North American carriers had the weakest performance of all regions in January with a 9.3% increase (YoY) in cargo volumes. This was an improvement in performance compared to December (2.0%). Carriers in the region benefitted from growth on the North America-Asia trade lane (+17.1%) and North America-Europe trade lane (+3.5%). Capacity increased by 3.8% compared to January 2023.

European carriers saw their air cargo volumes increase by 16.4% in January compared to the same month in 2023. This was a stronger performance than in December (+8.6%). Carriers in the region benefitted from the strong growth in international CTKs in the within Europe market (+18.4%) and the Europe – Asia route (+27.5%).  Gains made from the significant expansion in the Middle East-Europe trade lane (+46.1%) also benefited carriers in the region. Capacity increased 12.5% in January 2024 compared to the same month in 2023.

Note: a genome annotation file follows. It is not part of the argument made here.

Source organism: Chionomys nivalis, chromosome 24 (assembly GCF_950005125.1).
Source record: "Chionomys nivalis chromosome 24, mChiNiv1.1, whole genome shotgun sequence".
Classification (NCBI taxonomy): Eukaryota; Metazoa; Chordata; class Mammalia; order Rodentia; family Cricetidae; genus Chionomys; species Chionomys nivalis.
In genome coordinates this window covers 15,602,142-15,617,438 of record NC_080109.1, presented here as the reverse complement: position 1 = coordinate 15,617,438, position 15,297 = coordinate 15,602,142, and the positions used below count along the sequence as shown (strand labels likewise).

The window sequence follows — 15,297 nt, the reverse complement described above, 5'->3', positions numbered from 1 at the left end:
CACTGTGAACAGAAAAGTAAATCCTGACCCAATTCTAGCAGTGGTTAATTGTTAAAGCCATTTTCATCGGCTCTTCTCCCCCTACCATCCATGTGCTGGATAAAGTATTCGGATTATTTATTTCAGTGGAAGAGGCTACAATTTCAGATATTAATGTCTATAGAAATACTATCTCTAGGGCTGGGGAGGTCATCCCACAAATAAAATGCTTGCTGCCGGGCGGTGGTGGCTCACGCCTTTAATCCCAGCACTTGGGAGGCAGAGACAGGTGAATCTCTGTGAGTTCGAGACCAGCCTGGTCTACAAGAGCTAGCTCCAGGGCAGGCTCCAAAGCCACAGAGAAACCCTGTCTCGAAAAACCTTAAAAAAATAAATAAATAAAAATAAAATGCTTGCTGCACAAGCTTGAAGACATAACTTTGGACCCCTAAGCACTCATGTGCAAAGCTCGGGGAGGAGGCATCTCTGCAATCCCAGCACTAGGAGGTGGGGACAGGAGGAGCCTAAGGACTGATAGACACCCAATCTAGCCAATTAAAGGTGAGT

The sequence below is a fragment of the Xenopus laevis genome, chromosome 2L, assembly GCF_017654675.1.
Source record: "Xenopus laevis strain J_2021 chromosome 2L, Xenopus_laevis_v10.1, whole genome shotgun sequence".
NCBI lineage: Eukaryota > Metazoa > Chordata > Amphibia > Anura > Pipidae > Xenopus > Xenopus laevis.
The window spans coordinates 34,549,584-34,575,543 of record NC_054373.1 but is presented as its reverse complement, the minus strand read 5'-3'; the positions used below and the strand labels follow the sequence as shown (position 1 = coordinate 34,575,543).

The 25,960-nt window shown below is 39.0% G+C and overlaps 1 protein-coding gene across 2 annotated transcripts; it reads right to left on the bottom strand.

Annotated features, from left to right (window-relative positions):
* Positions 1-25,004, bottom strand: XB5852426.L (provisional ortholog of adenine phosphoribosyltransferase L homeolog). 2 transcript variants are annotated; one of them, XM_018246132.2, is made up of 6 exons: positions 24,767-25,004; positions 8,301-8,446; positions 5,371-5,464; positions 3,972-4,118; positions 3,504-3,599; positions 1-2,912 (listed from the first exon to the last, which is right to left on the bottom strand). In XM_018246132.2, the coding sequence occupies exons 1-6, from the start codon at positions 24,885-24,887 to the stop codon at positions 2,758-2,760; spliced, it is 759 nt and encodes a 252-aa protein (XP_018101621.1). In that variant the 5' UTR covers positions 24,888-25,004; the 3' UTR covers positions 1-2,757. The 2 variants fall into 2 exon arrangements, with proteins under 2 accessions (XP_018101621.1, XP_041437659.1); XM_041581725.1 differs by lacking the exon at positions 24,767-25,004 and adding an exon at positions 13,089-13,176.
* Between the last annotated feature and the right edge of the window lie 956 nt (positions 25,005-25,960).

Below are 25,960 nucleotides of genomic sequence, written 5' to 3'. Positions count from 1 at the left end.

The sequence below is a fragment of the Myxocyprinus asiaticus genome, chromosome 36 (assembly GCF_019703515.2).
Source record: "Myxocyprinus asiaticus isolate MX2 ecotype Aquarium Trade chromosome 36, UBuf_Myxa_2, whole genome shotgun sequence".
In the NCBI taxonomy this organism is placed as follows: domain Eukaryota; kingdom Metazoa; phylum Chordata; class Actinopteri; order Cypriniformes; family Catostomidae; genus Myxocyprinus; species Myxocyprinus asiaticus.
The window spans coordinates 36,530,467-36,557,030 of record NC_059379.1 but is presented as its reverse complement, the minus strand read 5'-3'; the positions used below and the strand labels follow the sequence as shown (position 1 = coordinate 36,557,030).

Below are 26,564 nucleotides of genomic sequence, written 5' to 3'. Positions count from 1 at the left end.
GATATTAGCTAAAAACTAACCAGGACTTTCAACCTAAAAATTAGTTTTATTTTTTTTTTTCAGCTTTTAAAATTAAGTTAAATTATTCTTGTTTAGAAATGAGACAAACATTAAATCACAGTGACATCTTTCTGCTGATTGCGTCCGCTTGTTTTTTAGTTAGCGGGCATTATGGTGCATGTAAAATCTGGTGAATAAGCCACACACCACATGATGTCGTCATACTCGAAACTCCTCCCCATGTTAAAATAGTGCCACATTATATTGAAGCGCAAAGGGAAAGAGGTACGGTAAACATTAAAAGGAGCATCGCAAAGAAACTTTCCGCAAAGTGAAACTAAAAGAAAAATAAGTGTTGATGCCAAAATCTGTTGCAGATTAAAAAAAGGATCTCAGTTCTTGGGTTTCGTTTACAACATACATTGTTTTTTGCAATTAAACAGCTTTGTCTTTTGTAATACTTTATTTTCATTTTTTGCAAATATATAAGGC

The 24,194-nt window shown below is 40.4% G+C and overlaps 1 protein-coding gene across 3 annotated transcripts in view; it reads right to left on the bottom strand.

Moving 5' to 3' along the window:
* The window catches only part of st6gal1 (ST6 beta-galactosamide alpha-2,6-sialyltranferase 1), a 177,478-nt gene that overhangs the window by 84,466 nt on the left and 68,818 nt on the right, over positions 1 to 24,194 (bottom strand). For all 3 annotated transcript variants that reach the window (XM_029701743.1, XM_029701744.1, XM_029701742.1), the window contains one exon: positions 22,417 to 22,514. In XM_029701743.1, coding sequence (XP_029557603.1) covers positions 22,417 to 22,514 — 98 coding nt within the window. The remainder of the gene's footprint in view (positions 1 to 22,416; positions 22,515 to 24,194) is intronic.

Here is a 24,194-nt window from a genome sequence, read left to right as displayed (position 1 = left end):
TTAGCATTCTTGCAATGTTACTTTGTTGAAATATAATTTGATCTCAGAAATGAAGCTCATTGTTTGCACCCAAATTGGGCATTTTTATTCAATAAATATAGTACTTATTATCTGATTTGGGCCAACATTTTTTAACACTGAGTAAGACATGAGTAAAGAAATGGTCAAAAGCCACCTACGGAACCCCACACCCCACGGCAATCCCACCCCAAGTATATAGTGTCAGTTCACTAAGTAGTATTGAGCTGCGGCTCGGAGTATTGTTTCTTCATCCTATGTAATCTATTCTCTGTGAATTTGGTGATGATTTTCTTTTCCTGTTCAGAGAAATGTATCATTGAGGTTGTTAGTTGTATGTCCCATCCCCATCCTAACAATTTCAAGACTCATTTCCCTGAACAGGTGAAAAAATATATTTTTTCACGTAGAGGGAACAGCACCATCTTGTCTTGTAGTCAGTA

Middle Eastern carriers had the strongest performance in January 2024, with a 25.9% year-on-year increase in cargo volumes. This was a significant improvement from the previous month’s performance (+18.3%). Carriers in the region benefited from growth in the Middle East–Asia (+29.5%) and Middle East–Europe markets (+46.1%). Capacity increased 17.1% compared to January 2023.

Latin American carriers experienced a 13.4% increase in cargo volumes compared to January 2023, a notable increase compared to the previous month’s gain (+6.4%). Capacity in January was up 6.6% compared to the same month in 2023.